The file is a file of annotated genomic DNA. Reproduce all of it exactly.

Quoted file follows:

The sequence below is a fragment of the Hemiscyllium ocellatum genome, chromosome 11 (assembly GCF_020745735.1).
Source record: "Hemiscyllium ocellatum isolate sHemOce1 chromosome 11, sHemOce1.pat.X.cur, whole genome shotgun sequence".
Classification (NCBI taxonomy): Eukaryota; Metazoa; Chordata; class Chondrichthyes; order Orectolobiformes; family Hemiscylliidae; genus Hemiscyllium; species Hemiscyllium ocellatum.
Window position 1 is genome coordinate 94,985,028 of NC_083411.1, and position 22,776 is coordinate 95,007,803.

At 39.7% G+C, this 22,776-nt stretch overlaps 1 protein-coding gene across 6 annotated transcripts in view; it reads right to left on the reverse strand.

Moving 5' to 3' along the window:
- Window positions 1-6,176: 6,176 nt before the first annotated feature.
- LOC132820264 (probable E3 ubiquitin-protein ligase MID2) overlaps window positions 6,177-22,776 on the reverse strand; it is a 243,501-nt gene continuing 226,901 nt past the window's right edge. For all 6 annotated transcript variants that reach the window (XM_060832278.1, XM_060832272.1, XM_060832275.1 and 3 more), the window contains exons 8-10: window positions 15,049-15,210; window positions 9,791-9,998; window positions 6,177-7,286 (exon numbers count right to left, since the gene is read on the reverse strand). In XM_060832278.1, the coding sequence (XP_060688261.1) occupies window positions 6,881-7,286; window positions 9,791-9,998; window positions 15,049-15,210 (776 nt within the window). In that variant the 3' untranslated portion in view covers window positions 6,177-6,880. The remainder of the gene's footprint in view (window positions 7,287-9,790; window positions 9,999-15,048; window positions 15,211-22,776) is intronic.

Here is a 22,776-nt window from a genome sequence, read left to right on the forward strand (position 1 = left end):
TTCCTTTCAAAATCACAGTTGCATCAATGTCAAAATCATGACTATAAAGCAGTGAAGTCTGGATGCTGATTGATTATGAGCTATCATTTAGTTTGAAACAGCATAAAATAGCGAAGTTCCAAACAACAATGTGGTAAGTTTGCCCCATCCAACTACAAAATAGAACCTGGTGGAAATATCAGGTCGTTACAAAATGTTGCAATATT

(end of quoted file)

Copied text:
The sequence below is a fragment of the Hemiscyllium ocellatum genome, chromosome 11 (assembly GCF_020745735.1).
Source record: "Hemiscyllium ocellatum isolate sHemOce1 chromosome 11, sHemOce1.pat.X.cur, whole genome shotgun sequence".
Classification (NCBI taxonomy): Eukaryota; Metazoa; Chordata; class Chondrichthyes; order Orectolobiformes; family Hemiscylliidae; genus Hemiscyllium; species Hemiscyllium ocellatum.
Window position 1 is genome coordinate 94,985,028 of NC_083411.1, and position 22,776 is coordinate 95,007,803.

At 39.7% G+C, this 22,776-nt stretch overlaps 1 protein-coding gene across 6 annotated transcripts in view; it reads right to left on the reverse strand.

Moving 5' to 3' along the window:
- Window positions 1-6,176: 6,176 nt before the first annotated feature.
- LOC132820264 (probable E3 ubiquitin-protein ligase MID2) overlaps window positions 6,177-22,776 on the reverse strand; it is a 243,501-nt gene continuing 226,901 nt past the window's right edge. For all 6 annotated transcript variants that reach the window (XM_060832278.1, XM_060832272.1, XM_060832275.1 and 3 more), the window contains exons 8-10: window positions 15,049-15,210; window positions 9,791-9,998; window positions 6,177-7,286 (exon numbers count right to left, since the gene is read on the reverse strand). In XM_060832278.1, the coding sequence (XP_060688261.1) occupies window positions 6,881-7,286; window positions 9,791-9,998; window positions 15,049-15,210 (776 nt within the window). In that variant the 3' untranslated portion in view covers window positions 6,177-6,880. The remainder of the gene's footprint in view (window positions 7,287-9,790; window positions 9,999-15,048; window positions 15,211-22,776) is intronic.

Here is a 22,776-nt window from a genome sequence, read left to right on the forward strand (position 1 = left end):
TTCCTTTCAAAATCACAGTTGCATCAATGTCAAAATCATGACTATAAAGCAGTGAAGTCTGGATGCTGATTGATTATGAGCTATCATTTAGTTTGAAACAGCATAAAATAGCGAAGTTCCAAACAACAATGTGGTAAGTTTGCCCCATCCAACTACAAAATAGAACCTGGTGGAAATATCAGGTCGTTACAAAATGTTGCAATATT